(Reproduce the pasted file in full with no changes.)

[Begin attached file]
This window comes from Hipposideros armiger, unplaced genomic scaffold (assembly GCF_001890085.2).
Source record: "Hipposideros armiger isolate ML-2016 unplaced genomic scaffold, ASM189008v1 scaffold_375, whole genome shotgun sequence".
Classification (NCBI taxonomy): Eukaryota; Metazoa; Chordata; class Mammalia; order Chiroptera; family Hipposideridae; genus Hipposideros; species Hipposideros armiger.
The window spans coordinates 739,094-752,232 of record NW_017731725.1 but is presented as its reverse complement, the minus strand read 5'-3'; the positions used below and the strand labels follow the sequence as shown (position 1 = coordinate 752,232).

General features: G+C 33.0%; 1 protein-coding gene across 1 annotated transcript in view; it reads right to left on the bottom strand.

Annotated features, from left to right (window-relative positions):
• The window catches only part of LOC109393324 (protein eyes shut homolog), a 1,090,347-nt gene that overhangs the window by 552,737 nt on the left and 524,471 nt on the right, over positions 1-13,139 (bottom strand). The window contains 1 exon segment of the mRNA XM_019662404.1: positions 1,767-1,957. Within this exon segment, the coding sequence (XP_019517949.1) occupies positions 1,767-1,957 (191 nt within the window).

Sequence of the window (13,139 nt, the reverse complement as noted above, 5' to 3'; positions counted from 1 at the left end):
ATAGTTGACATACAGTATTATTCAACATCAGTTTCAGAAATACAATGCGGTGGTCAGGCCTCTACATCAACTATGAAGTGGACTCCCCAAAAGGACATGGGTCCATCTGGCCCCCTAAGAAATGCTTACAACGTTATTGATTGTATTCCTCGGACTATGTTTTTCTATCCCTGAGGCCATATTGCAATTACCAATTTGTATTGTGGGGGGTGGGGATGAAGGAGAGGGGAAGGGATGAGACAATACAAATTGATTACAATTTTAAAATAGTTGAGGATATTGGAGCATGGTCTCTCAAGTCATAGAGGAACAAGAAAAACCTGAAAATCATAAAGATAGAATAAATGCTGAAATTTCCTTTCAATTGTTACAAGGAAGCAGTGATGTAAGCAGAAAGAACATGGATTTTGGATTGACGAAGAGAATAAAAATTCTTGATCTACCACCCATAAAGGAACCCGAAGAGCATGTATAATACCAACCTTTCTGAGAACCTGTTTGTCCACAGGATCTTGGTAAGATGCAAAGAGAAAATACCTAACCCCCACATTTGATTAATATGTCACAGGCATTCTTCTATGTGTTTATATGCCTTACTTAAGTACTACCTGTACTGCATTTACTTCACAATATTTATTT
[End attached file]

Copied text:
This window comes from Hipposideros armiger, unplaced genomic scaffold (assembly GCF_001890085.2).
Source record: "Hipposideros armiger isolate ML-2016 unplaced genomic scaffold, ASM189008v1 scaffold_375, whole genome shotgun sequence".
Classification (NCBI taxonomy): Eukaryota; Metazoa; Chordata; class Mammalia; order Chiroptera; family Hipposideridae; genus Hipposideros; species Hipposideros armiger.
The window spans coordinates 739,094-752,232 of record NW_017731725.1 but is presented as its reverse complement, the minus strand read 5'-3'; the positions used below and the strand labels follow the sequence as shown (position 1 = coordinate 752,232).

General features: G+C 33.0%; 1 protein-coding gene across 1 annotated transcript in view; it reads right to left on the bottom strand.

Annotated features, from left to right (window-relative positions):
• The window catches only part of LOC109393324 (protein eyes shut homolog), a 1,090,347-nt gene that overhangs the window by 552,737 nt on the left and 524,471 nt on the right, over positions 1-13,139 (bottom strand). The window contains 1 exon segment of the mRNA XM_019662404.1: positions 1,767-1,957. Within this exon segment, the coding sequence (XP_019517949.1) occupies positions 1,767-1,957 (191 nt within the window).

Sequence of the window (13,139 nt, the reverse complement as noted above, 5' to 3'; positions counted from 1 at the left end):
ATAGTTGACATACAGTATTATTCAACATCAGTTTCAGAAATACAATGCGGTGGTCAGGCCTCTACATCAACTATGAAGTGGACTCCCCAAAAGGACATGGGTCCATCTGGCCCCCTAAGAAATGCTTACAACGTTATTGATTGTATTCCTCGGACTATGTTTTTCTATCCCTGAGGCCATATTGCAATTACCAATTTGTATTGTGGGGGGTGGGGATGAAGGAGAGGGGAAGGGATGAGACAATACAAATTGATTACAATTTTAAAATAGTTGAGGATATTGGAGCATGGTCTCTCAAGTCATAGAGGAACAAGAAAAACCTGAAAATCATAAAGATAGAATAAATGCTGAAATTTCCTTTCAATTGTTACAAGGAAGCAGTGATGTAAGCAGAAAGAACATGGATTTTGGATTGACGAAGAGAATAAAAATTCTTGATCTACCACCCATAAAGGAACCCGAAGAGCATGTATAATACCAACCTTTCTGAGAACCTGTTTGTCCACAGGATCTTGGTAAGATGCAAAGAGAAAATACCTAACCCCCACATTTGATTAATATGTCACAGGCATTCTTCTATGTGTTTATATGCCTTACTTAAGTACTACCTGTACTGCATTTACTTCACAATATTTATTT